When a loved one passes away, his or her estate often goes through a court-managed process called Probate or Estate Administration where the assets of the deceased are managed and distributed. If your loved one owned his or her assets through a properly drafted and funded Living Trust, it is likely that no court-managed administration is necessary, though the successor trustee needs to administer the distribution of the deceased. The length of time needed to complete probate of an estate depends on the size and complexity of the estate as well as the rules and schedule of the local probate court.
Every probate estate is unique, but most involve the following steps:
A properly-drafted Revocable living trust (RLT) is a powerful estate planning tool that allows you to remain in control of your assets during your lifetime, have them managed during incapacity, and efficiently and privately transfer them to your loved ones at death according to your wishes.
Sometimes referred to simply as a Living Trust, an RLT holds legal title to your assets and provides a mechanism to manage them. You would serve as the trustee and beneficiary of your trust during your lifetime. You also designate successor trustee(s) to carry out your instructions for how you want your assets managed and distributed in case of death or incapacity.
In order for the Living Trust to function properly, you need to transfer many of your assets to your Living Trust during your lifetime. The fact that it is "revocable" means that you can make changes to it or even terminate it at any time.
Like a will, a Living Trust is a legal document that provides for the management and distribution of your assets after you pass away. However, a Living Trust has certain advantages when compared to a will. A Living Trust allows for the immediate transfer of assets after death without court interference. It also allows for the management of your affairs in case of incapacity, without the need for a guardianship or conservatorship process. With a properly funded Living Trust, there is no need to undergo a potentially expensive and time consuming public probate process. In short, a well thought out estate plan using a Living Trust can provide your loved ones with the ability to administer your estate privately, with more flexibility and in an efficient and low-cost manner.
Creating a Revocable Living Trust and transferring your assets to the name of that trust will generally not affect your ability to control such assets. During your lifetime when you are mentally competent, you have complete control over all of your assets. As the trustee of your trust, you may engage in any transaction that you could before you had a Living Trust. There are no changes in your income taxes. If you filed a 1040 before you had a trust, you can continue to file a 1040 when you have a Living Trust. There are no new Tax Identification Numbers to obtain. Because a Living Trust is revocable, it can be modified at any time or it can be completely revoked if you so desire. Upon your incapacity, the individuals you designate will be able to transact on your behalf according to the instructions you have laid out in the Living Trust. Upon your passing, the Living Trust can no longer be modified and the successor trustee(s) you have designated will then proceed to implement your wishes as directed.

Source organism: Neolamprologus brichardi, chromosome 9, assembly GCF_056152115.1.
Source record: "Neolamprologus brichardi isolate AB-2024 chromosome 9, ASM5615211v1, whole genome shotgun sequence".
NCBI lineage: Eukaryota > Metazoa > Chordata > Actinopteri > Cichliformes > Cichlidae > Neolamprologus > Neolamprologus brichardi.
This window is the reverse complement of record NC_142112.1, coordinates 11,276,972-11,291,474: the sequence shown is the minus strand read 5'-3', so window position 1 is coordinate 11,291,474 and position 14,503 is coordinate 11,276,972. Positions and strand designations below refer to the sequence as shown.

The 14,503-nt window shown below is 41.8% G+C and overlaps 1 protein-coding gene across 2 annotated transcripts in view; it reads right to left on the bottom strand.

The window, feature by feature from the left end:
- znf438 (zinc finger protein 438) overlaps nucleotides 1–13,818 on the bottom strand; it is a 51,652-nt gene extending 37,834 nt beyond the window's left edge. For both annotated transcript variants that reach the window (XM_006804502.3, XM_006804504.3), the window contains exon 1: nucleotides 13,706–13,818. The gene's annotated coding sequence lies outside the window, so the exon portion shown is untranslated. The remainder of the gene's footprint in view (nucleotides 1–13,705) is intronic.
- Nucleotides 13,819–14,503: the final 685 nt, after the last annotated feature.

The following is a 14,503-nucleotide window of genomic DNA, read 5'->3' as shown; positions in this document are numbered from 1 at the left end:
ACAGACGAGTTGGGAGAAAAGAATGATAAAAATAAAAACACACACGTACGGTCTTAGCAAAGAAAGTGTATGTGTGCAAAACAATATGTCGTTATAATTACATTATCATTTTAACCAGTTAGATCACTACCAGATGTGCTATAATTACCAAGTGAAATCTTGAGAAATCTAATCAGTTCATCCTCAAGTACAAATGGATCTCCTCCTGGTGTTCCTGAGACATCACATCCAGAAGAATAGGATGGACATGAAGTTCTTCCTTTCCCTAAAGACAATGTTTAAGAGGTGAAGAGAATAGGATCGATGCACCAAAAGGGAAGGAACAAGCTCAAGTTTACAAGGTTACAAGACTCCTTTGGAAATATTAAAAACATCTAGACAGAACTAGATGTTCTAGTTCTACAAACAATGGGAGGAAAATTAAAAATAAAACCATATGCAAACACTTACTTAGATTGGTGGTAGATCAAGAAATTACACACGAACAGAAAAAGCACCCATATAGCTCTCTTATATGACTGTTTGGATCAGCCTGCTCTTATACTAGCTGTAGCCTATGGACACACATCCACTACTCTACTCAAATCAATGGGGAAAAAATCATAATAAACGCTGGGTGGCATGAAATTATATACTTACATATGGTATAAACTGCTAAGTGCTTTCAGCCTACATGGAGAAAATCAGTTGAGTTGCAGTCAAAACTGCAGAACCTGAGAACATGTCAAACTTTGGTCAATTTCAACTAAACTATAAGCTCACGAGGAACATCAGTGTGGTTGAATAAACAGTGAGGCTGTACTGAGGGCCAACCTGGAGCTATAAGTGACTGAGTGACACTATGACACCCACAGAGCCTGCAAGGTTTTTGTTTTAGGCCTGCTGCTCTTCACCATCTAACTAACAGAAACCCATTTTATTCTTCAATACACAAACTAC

Assets with beneficiary designations such as a life insurance policy or annuity payable directly to a named beneficiary need not be transferred to your Living Trust. Furthermore, money from IRAs, Keoghs, 401(k) accounts and most other retirement accounts transfer automatically, outside probate, to the persons named as beneficiaries. Bank accounts that are set up as payable-on-death account (POD for short) or an "in trust for" account (a "Totten Trust") with a named beneficiary also pass to that beneficiary without having to be titled into your trust. It is important, however, to seek the counsel of an experienced estate planning attorney who can advise on and assist with transferring necessary assets to your trust.
Federal law prohibits financial institutions from calling or accelerating your loan when you transfer property to your living trust as long as you continue to live in that home. The only exception to the federal law, enacted as part of the 1982 Garn-St. Germain Act is that it does not provide for such protection for residential real estate with more than five dwelling units.